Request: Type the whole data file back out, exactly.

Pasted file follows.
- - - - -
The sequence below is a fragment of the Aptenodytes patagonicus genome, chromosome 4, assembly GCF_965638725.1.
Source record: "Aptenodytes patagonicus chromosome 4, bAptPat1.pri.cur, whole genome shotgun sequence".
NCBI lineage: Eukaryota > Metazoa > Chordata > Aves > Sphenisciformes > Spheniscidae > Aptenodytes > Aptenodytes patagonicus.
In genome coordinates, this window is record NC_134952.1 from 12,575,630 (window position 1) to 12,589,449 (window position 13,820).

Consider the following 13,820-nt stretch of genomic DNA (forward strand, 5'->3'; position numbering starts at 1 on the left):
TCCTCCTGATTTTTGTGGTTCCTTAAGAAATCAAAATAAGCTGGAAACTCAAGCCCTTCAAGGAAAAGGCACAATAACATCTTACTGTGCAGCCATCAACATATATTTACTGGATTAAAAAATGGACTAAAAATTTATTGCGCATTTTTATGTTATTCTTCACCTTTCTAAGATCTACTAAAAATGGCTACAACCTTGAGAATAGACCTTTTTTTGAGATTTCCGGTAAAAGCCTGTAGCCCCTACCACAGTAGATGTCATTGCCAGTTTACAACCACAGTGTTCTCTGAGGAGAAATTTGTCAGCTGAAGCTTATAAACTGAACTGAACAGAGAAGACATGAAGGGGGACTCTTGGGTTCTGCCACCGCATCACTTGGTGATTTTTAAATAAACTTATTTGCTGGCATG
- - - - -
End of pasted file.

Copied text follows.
The sequence below is a fragment of the Aptenodytes patagonicus genome, chromosome 4, assembly GCF_965638725.1.
Source record: "Aptenodytes patagonicus chromosome 4, bAptPat1.pri.cur, whole genome shotgun sequence".
NCBI lineage: Eukaryota > Metazoa > Chordata > Aves > Sphenisciformes > Spheniscidae > Aptenodytes > Aptenodytes patagonicus.
In genome coordinates, this window is record NC_134952.1 from 12,575,630 (window position 1) to 12,589,449 (window position 13,820).

Consider the following 13,820-nt stretch of genomic DNA (forward strand, 5'->3'; position numbering starts at 1 on the left):
TCCTCCTGATTTTTGTGGTTCCTTAAGAAATCAAAATAAGCTGGAAACTCAAGCCCTTCAAGGAAAAGGCACAATAACATCTTACTGTGCAGCCATCAACATATATTTACTGGATTAAAAAATGGACTAAAAATTTATTGCGCATTTTTATGTTATTCTTCACCTTTCTAAGATCTACTAAAAATGGCTACAACCTTGAGAATAGACCTTTTTTTGAGATTTCCGGTAAAAGCCTGTAGCCCCTACCACAGTAGATGTCATTGCCAGTTTACAACCACAGTGTTCTCTGAGGAGAAATTTGTCAGCTGAAGCTTATAAACTGAACTGAACAGAGAAGACATGAAGGGGGACTCTTGGGTTCTGCCACCGCATCACTTGGTGATTTTTAAATAAACTTATTTGCTGGCATG